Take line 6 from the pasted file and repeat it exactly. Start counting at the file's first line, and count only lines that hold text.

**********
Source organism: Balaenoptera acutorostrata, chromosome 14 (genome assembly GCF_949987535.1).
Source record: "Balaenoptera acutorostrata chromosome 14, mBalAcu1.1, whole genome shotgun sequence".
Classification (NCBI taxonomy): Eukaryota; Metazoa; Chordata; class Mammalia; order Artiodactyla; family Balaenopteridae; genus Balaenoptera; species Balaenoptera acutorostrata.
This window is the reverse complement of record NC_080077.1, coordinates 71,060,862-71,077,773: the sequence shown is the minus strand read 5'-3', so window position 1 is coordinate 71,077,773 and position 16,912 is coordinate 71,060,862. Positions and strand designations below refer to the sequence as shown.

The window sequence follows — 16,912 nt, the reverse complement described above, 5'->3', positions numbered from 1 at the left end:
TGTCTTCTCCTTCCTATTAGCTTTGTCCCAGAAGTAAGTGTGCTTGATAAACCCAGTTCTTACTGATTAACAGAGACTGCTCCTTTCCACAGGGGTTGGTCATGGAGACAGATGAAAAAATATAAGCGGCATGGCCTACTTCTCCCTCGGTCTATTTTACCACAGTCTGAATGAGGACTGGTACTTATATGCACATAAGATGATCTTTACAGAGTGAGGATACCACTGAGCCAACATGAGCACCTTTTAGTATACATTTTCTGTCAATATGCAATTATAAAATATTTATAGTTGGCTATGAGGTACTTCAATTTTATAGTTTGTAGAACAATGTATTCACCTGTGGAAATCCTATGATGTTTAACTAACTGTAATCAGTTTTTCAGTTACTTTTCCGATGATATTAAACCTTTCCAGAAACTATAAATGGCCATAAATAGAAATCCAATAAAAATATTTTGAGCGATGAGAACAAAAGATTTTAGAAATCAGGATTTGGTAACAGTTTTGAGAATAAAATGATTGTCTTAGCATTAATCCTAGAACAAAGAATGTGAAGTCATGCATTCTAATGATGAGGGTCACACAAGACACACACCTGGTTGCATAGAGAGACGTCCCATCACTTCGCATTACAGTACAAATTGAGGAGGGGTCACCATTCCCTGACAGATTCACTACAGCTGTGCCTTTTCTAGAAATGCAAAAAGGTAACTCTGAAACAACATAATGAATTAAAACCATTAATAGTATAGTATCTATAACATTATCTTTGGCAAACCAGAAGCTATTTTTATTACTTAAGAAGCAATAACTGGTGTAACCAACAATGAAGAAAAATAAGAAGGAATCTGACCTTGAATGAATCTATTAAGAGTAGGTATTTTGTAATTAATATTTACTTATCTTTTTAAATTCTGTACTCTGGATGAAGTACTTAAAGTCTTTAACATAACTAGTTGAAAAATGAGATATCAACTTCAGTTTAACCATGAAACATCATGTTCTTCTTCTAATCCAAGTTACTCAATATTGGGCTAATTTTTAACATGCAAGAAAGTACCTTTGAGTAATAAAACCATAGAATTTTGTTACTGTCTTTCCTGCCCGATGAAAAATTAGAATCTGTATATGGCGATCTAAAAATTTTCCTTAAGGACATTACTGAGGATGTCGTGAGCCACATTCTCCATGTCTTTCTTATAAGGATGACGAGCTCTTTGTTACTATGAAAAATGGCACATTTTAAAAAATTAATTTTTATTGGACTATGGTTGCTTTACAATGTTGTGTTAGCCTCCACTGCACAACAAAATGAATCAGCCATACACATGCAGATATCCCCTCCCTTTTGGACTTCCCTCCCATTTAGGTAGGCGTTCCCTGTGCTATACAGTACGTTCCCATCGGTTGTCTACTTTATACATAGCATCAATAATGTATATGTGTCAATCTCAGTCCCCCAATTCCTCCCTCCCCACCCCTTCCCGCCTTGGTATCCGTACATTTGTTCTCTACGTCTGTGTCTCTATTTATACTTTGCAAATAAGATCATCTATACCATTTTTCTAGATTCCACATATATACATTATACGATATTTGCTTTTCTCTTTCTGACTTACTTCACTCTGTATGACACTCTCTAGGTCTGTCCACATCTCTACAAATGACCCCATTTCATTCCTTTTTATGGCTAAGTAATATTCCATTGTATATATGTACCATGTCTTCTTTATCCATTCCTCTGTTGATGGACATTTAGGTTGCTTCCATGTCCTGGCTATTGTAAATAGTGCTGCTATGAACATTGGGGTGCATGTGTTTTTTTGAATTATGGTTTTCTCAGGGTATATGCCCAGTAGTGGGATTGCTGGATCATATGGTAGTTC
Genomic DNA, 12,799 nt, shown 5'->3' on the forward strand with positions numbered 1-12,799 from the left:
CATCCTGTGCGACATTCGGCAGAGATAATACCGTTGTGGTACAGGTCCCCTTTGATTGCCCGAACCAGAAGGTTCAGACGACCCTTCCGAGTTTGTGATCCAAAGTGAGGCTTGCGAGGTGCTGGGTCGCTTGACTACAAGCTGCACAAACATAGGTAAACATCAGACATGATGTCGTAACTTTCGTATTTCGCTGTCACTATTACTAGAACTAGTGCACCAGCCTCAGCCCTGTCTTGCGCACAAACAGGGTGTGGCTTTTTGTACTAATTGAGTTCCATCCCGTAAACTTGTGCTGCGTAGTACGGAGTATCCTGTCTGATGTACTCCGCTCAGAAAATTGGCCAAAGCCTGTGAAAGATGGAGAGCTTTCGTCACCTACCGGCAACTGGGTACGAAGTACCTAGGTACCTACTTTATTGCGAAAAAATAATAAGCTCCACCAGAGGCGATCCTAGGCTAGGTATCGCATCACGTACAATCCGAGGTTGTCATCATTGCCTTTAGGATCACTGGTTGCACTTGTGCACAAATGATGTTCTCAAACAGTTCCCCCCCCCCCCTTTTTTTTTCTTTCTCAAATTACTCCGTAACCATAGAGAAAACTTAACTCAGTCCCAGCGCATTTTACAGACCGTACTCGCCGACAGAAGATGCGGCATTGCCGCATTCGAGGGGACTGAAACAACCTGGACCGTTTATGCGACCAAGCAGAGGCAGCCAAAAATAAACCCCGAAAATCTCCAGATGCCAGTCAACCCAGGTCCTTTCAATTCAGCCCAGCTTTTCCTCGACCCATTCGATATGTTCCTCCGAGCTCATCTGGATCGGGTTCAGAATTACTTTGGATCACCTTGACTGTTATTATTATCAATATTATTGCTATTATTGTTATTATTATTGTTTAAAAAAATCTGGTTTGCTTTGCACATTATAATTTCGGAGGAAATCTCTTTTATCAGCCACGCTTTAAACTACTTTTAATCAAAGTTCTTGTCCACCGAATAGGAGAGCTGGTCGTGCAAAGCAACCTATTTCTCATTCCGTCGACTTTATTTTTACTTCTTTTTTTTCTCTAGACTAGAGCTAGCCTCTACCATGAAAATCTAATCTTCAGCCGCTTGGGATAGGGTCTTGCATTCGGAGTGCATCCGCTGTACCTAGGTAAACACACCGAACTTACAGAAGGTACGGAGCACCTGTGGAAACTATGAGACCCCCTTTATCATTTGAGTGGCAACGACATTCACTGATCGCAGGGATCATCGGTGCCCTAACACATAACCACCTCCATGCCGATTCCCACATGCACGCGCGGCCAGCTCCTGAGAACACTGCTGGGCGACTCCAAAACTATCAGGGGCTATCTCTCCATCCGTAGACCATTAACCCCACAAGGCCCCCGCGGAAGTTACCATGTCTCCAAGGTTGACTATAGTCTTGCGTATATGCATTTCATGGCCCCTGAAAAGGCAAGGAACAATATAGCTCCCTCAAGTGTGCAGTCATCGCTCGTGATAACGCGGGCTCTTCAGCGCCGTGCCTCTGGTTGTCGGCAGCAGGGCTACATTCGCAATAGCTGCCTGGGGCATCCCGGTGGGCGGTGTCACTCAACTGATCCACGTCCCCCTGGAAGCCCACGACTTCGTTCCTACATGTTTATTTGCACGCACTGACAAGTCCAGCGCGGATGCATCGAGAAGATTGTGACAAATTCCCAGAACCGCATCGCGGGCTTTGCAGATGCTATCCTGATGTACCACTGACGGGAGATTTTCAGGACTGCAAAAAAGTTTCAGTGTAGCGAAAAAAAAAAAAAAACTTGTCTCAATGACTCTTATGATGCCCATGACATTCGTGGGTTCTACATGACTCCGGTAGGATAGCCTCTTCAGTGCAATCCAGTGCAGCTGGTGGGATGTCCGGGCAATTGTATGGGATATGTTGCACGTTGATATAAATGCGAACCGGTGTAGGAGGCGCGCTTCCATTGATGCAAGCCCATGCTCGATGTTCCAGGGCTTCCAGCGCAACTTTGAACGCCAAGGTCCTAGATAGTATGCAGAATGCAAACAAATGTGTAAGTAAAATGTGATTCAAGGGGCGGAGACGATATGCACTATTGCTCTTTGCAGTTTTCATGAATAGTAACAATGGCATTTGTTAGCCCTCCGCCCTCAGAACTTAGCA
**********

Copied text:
TGTCTTCTCCTTCCTATTAGCTTTGTCCCAGAAGTAAGTGTGCTTGATAAACCCAGTTCTTACTGATTAACAGAGACTGCTCCTTTCCACAGGGGTTGGTCATGGAGACAGATGAAAAAATATAAGCGGCATGGCCTACTTCTCCCTCGGTCTATTTTACCACAGTCTGAATGAGGACTGGTACTTATATGCACATAAGATGATCTTTACAGAGTGAGGATACCACTGAGCCAACATGAGCACCTTTTAGTATACATTTTCTGTCAATATGCAATTATAAAATATTTATAGTTGGCTATGAGGTACTTCAATTTTATAGTTTGTAGAACAATGTATTCACCTGTGGAAATCCTATGATGTTTAACTAACTGTAATCAGTTTTTCAGTTACTTTTCCGATGATATTAAACCTTTCCAGAAACTATAAATGGCCATAAATAGAAATCCAATAAAAATATTTTGAGCGATGAGAACAAAAGATTTTAGAAATCAGGATTTGGTAACAGTTTTGAGAATAAAATGATTGTCTTAGCATTAATCCTAGAACAAAGAATGTGAAGTCATGCATTCTAATGATGAGGGTCACACAAGACACACACCTGGTTGCATAGAGAGACGTCCCATCACTTCGCATTACAGTACAAATTGAGGAGGGGTCACCATTCCCTGACAGATTCACTACAGCTGTGCCTTTTCTAGAAATGCAAAAAGGTAACTCTGAAACAACATAATGAATTAAAACCATTAATAGTATAGTATCTATAACATTATCTTTGGCAAACCAGAAGCTATTTTTATTACTTAAGAAGCAATAACTGGTGTAACCAACAATGAAGAAAAATAAGAAGGAATCTGACCTTGAATGAATCTATTAAGAGTAGGTATTTTGTAATTAATATTTACTTATCTTTTTAAATTCTGTACTCTGGATGAAGTACTTAAAGTCTTTAACATAACTAGTTGAAAAATGAGATATCAACTTCAGTTTAACCATGAAACATCATGTTCTTCTTCTAATCCAAGTTACTCAATATTGGGCTAATTTTTAACATGCAAGAAAGTACCTTTGAGTAATAAAACCATAGAATTTTGTTACTGTCTTTCCTGCCCGATGAAAAATTAGAATCTGTATATGGCGATCTAAAAATTTTCCTTAAGGACATTACTGAGGATGTCGTGAGCCACATTCTCCATGTCTTTCTTATAAGGATGACGAGCTCTTTGTTACTATGAAAAATGGCACATTTTAAAAAATTAATTTTTATTGGACTATGGTTGCTTTACAATGTTGTGTTAGCCTCCACTGCACAACAAAATGAATCAGCCATACACATGCAGATATCCCCTCCCTTTTGGACTTCCCTCCCATTTAGGTAGGCGTTCCCTGTGCTATACAGTACGTTCCCATCGGTTGTCTACTTTATACATAGCATCAATAATGTATATGTGTCAATCTCAGTCCCCCAATTCCTCCCTCCCCACCCCTTCCCGCCTTGGTATCCGTACATTTGTTCTCTACGTCTGTGTCTCTATTTATACTTTGCAAATAAGATCATCTATACCATTTTTCTAGATTCCACATATATACATTATACGATATTTGCTTTTCTCTTTCTGACTTACTTCACTCTGTATGACACTCTCTAGGTCTGTCCACATCTCTACAAATGACCCCATTTCATTCCTTTTTATGGCTAAGTAATATTCCATTGTATATATGTACCATGTCTTCTTTATCCATTCCTCTGTTGATGGACATTTAGGTTGCTTCCATGTCCTGGCTATTGTAAATAGTGCTGCTATGAACATTGGGGTGCATGTGTTTTTTTGAATTATGGTTTTCTCAGGGTATATGCCCAGTAGTGGGATTGCTGGATCATATGGTAGTTC